Originally published on Tue December 23, 2014 1:57 pm
We've been privileged in these last few months to share the stories of many Americans, some of them famous, but most of them not. We came together through some avenues we know well — books, music and theater. Sometimes, we found each other through pathways that have only recently become a big part of our lives, such as the #BeyondFerguson hashtag that brought so many young people to an August community meeting in that city. Our New Year's Resolution is to keep these honest and vital conversations going. We are going there.
Originally published on Sat December 20, 2014 4:34 pm
North Korea, which denies that it had anything to do with a hack against Sony Pictures Entertainment, now wants to help the U.S. root out the real culprit. But true to form for Pyongyang, the dubious offer comes tinged with a threat of "serious" consequences should Washington decline.
Originally published on Mon December 22, 2014 2:21 pm
For many people, being retired means playing golf in Florida or baking in the sunshine in Palm Springs. But at one retirement community in Los Angeles, the most popular activity isn't shuffleboard. It's producing TV shows.
The Wasserman Campus of the Motion Picture and Television Fund is a retirement home for people who worked in the entertainment industry. These actors, producers, editors and other showbiz veterans have credits dating back to the days of live television.
Originally published on Fri December 19, 2014 7:50 pm
"The dog ate my homework?" Try, "I was protesting a grand jury decision," instead.
Students at some top law schools want exam extensions for what they are calling the trauma of the Michael Brown and Eric Garner grand jury decisions. But other law students are wondering what message that sends to future employers.
Originally published on Mon December 22, 2014 11:58 am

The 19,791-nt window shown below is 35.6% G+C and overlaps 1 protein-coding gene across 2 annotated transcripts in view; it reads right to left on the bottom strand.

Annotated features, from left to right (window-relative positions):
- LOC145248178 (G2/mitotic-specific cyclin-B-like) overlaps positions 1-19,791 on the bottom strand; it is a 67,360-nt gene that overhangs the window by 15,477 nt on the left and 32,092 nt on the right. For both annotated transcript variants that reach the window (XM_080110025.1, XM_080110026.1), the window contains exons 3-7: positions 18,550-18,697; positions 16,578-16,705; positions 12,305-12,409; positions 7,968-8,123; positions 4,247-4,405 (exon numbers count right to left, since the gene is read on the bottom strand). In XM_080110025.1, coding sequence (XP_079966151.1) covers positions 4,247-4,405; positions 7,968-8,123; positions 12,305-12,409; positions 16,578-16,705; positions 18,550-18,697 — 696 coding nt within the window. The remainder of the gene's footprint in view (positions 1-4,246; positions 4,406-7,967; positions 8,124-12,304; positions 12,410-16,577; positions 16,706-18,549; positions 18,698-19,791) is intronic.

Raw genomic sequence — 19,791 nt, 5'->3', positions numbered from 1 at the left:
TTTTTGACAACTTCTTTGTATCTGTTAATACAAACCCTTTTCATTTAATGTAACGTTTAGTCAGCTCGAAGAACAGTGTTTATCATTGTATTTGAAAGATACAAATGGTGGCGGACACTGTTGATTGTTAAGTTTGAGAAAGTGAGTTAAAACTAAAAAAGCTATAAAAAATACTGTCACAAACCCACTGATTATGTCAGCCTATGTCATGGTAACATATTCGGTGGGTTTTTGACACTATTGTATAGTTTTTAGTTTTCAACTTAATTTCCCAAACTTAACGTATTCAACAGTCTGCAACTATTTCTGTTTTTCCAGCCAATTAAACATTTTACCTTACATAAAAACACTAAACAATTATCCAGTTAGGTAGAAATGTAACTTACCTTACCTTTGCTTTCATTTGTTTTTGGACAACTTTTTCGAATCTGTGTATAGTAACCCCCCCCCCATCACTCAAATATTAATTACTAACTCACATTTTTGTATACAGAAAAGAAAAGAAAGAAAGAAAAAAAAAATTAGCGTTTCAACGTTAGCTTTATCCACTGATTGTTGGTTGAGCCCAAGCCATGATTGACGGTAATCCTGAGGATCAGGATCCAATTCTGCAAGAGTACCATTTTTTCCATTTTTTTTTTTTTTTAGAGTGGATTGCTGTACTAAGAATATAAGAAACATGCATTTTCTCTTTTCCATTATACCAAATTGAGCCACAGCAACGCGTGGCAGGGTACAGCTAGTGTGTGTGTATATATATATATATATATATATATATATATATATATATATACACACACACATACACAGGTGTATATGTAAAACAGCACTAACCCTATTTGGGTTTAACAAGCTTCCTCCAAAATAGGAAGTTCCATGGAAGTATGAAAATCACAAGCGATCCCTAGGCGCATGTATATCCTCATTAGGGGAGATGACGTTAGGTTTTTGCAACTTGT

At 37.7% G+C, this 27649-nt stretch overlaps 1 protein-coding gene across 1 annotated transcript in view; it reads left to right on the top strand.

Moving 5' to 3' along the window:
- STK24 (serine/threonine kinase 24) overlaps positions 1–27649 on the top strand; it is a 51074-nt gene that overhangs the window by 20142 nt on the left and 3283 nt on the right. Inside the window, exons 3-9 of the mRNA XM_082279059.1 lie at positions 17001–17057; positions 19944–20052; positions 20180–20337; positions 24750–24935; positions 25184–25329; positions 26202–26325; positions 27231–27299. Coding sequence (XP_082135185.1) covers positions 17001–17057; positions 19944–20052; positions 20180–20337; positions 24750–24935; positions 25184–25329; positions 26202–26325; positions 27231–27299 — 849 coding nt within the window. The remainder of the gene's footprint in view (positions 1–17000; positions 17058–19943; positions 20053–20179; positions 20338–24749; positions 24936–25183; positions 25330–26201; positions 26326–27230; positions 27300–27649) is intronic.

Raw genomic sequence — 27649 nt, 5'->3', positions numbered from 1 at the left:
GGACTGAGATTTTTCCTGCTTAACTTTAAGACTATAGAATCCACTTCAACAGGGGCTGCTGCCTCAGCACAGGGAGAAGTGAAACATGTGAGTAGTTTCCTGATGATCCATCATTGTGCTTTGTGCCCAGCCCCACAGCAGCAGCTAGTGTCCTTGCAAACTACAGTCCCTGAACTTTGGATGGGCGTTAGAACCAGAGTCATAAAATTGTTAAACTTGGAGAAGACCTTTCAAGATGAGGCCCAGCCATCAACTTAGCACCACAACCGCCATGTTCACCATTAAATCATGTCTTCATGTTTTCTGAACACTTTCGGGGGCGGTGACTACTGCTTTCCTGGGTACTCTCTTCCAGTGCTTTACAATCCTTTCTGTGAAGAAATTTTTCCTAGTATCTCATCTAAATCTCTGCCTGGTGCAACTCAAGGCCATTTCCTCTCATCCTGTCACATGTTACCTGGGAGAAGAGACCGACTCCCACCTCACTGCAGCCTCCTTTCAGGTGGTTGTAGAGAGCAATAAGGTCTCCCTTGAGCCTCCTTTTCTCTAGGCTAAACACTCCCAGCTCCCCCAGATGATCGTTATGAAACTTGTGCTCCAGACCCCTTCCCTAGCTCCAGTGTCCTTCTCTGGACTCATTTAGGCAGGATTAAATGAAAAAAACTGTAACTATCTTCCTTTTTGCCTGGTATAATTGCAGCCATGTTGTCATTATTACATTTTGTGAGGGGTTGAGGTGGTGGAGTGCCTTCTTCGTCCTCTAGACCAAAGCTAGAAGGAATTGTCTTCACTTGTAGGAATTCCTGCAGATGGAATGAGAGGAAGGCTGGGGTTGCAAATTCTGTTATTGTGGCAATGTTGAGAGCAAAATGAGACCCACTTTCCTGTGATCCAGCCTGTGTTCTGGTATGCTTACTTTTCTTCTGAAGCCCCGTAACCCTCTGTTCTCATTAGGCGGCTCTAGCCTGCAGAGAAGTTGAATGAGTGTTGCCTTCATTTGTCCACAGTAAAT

The Environmental Protection Agency has issued new national standards designating coal ash — a nearly ubiquitous byproduct of coal-fired power plants that contains arsenic and lead — as nonhazardous waste.
NPR's Christopher Joyce reports that coal-fired power plants produce more than 130 million tons of the coal ash each year, and they have long stored millions of tons of it in giant ponds.
But many of those ponds have failed in recent years, allowing contaminated water to get into rivers and streams, and ultimately into drinking water.
Originally published on Mon December 22, 2014 5:50 pm
Thousands of people sentenced under the tough drug laws of the 1980s and '90s are still behind bars, serving mandatory minimum prison sentences requiring them to spend decades, if not life, in prison. Nowadays people convicted of the same crimes serve far less time.
Olympic gold medalist Michael Phelps was sentenced to 18 months' supervised probation today after pleading guilty to drunken driving.
He was arrested in September after leaving a casino in downtown Baltimore. Police documents show that he swerved over a yellow line while going 84 in 45-mph zone. Police say Phelps failed field sobriety tests and registered a 0.14 on a blood-alcohol test. In Maryland, the legal limit is 0.08.
I found her curled up in the fetal position on the ground, under a piece of cardboard wet from the rain, breathing quietly. Dried blood all around her mouth. Naked. Most likely she had stumbled from her ward in the middle of the night, making it past the gates meant to separate the area where patients live from the triage area, where ambulances pull in — gates that frustratingly still won't close.
This week's show brings our pal Audie Cornish into the studio for a conversation about Chris Rock's comedy Top Five. We get into the balance of industry satire and romance, the particular variety of raunchy comedy the film favors, and how his deft handling of the agony of junkets contrasts with the actually impressive round of interviews Rock has done surrounding the film.
Originally published on Mon December 22, 2014 7:48 am
Most of us don't remember our first two or three years of life — but our earliest experiences may stick with us for years and continue to influence us well into adulthood.
Just how they influence us and how much is a question that researchers are still trying to answer. Two studies look at how parents' behavior in those first years affects life decades later, and how differences in children's temperament play a role.